Divorced and remarried Christians must not have sex, says Archbishop
Catholics who have divorced and remarried without first obtaining an annulment must not have sex with their new spouse, a leading Catholic bishop has stated.
In a new set of pastoral guidelines Archbishop of Philadelphia Charles Chaput says divorced and remarried Catholics, as well as all who cohabit without being married, must not have sex if they want to be allowed to receive communion in church.
He also warns that openly gay couples should not be accepted into parish life because they are a danger to the faith of children.
The guidelines come on the back of the two meetings of the Synod on the Family in Rome in 2014 and 2015 and the resulting apostolic exhortation from Pope Francis, Amoris Laetitia.
Chaput was one of the Pope's synod advisers.
Many Catholics had been hoping for leniency from the Church on this issue. The current teaching, which has not changed but is ignored in some parishes, means that even the innocent spouse of an adulterer must be banned from receiving communion if they remarry without an annulment.
Chaput says the Pope's aim in the document is to strengthen existing families and to reach out to those whose marriages have failed, including those who feel alienated from the life of the Church.
"Catholic teaching makes clear that the subjective conscience of the individual can never be set against objective moral truth, as if conscience and truth were two competing principles for moral decision-making," he says.
Since well-meaning people can err in matters of conscience, especially in a culture that is already "deeply confused about complex matters of marriage and sexuality", a person may not be fully culpable for acting against the truth, he says.
Priests should therefore be merciful and adopt a sensitive pastoral approach.
However, Christian marriage, by its nature, "is permanent, monogamous and open to life," he continues.
"But an intimately shared life can also cause stress and suffering. Marital fidelity is an ongoing encounter with reality. Thus it involves real sacrifices and the discipline of subordinating one's own needs to the needs of others."
People who find themselves separated or divorcedand consciously refrain from a new union face no obstacle to receiving communion and other sacraments, he says.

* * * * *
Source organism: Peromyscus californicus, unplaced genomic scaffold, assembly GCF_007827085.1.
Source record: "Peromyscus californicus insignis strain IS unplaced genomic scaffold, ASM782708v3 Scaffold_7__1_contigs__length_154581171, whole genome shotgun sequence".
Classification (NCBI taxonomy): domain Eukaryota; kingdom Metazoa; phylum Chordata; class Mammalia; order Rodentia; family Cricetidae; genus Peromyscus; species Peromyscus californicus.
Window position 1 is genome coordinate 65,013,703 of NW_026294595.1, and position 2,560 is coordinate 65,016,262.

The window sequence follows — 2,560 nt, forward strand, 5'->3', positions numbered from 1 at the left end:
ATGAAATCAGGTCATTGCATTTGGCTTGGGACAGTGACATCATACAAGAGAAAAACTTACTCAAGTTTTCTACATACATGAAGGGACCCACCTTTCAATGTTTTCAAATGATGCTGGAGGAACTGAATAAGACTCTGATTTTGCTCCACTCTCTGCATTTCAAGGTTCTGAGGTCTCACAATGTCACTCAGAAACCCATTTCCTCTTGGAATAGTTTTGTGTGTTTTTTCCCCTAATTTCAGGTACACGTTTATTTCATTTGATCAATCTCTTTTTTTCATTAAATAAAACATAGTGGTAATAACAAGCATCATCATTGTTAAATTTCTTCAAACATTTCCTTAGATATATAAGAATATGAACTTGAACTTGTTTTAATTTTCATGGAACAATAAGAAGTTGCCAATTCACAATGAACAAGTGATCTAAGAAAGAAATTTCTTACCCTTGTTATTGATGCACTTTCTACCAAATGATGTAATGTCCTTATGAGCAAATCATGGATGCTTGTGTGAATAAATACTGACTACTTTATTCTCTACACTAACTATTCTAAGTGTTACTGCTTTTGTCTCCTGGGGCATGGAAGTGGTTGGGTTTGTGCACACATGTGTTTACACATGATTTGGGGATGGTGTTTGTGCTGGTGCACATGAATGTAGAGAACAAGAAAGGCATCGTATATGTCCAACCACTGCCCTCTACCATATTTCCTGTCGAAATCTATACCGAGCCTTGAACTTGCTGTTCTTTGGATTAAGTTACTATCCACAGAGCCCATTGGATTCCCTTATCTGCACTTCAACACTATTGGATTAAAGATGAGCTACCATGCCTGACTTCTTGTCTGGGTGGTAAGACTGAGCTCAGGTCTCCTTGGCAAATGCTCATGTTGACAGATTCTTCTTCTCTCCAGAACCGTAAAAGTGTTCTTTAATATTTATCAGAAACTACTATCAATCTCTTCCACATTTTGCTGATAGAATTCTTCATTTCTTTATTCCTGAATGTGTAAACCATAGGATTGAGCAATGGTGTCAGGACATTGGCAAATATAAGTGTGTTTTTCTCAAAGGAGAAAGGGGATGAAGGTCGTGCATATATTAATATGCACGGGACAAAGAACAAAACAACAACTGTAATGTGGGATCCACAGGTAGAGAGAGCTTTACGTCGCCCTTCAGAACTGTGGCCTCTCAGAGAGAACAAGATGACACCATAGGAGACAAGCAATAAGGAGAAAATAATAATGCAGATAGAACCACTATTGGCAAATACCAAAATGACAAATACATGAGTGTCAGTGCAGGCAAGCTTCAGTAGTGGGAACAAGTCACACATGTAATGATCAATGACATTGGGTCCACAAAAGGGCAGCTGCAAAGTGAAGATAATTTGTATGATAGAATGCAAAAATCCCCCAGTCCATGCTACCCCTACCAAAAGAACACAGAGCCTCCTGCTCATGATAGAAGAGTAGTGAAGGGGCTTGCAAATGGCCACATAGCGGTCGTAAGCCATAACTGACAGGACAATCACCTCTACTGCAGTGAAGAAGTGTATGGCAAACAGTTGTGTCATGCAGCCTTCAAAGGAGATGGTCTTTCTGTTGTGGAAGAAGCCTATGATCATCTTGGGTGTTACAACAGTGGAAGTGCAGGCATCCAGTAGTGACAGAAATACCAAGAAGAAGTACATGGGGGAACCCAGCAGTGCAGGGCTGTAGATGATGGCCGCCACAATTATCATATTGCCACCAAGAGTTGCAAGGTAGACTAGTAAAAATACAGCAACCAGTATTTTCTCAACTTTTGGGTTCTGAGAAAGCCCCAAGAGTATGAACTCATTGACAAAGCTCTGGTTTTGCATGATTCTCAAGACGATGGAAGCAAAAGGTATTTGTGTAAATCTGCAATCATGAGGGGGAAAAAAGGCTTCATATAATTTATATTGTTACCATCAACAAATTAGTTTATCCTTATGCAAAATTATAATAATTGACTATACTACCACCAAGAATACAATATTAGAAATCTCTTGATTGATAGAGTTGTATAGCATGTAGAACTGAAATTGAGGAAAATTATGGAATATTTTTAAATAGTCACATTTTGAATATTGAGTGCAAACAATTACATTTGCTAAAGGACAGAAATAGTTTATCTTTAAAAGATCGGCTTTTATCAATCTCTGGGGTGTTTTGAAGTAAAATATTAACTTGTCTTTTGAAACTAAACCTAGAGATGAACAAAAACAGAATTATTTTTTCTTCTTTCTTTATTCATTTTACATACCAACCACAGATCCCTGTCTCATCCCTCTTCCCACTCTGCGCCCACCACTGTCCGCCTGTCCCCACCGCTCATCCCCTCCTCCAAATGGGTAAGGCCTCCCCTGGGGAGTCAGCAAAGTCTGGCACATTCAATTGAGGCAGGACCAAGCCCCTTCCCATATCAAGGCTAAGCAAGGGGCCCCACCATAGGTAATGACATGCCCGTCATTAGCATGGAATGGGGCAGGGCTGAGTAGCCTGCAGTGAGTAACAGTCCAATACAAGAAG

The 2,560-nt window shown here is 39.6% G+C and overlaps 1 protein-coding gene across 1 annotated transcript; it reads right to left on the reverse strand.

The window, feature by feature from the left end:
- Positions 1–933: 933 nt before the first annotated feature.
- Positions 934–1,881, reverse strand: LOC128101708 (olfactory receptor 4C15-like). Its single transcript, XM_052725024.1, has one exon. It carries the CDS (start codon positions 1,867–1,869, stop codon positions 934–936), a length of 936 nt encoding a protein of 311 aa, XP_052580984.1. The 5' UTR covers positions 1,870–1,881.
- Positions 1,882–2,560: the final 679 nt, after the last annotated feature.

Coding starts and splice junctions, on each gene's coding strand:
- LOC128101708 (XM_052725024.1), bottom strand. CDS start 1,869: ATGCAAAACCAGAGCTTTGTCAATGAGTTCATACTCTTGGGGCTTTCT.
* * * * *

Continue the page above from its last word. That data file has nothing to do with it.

But for Catholics who are divorced and have had a civil remarriage, "Church teaching requires them to refrain from sexual intimacy."
This applies even if they must, for the care of their children, continue to live under one roof.
"Undertaking to live as brother and sister is necessary for the divorced and civilly-remarried to receive reconciliation in the sacrament of penance, which could then open the way to the eucharist."
This means that where pastors give communion to divorced and remarried persons "trying to live chastely", they should do so in a manner that will avoid giving scandal or implying that Christ's teaching can be set aside, he says.
Care must also be taken to avoid "the unintended appearance of an endorsement of divorce and civil remarriage", he warns.
This means divorced and civilly remarried persons should be barred from positions of responsibility in a parish such as serving on the parish council and also they should not be allowed to carry out any liturgical ministries or functions, such as reading from the Bible or adminstering communion.
"This is a hard teaching for many, but anything less misleads people about the nature of the Eucharist and the Church," Chaput says.
Cohabiting and gay couples should also live without sex, he argues.
"Two persons in an active, public same-sex relationship, no matter how sincere, offer a serious counter-witness to Catholic belief, which can only produce moral confusion in the community. Such a relationship cannot be accepted into the life of the parish without undermining the faith of the community, most notably the children."
Mia Trotz, an 18-year-old college student from Philadelphia who was selling ice water outside the cathedral, told Philly News the guidelines did not make sense.
"The whole part about being a good Catholic or Christian is helping people or being more accepting of people, but most of the time they're going against what they're telling you to do," she said of church leaders.
"I'm Catholic but I don't agree with everything they do or believe, so it's kind of hard to be Catholic sometimes."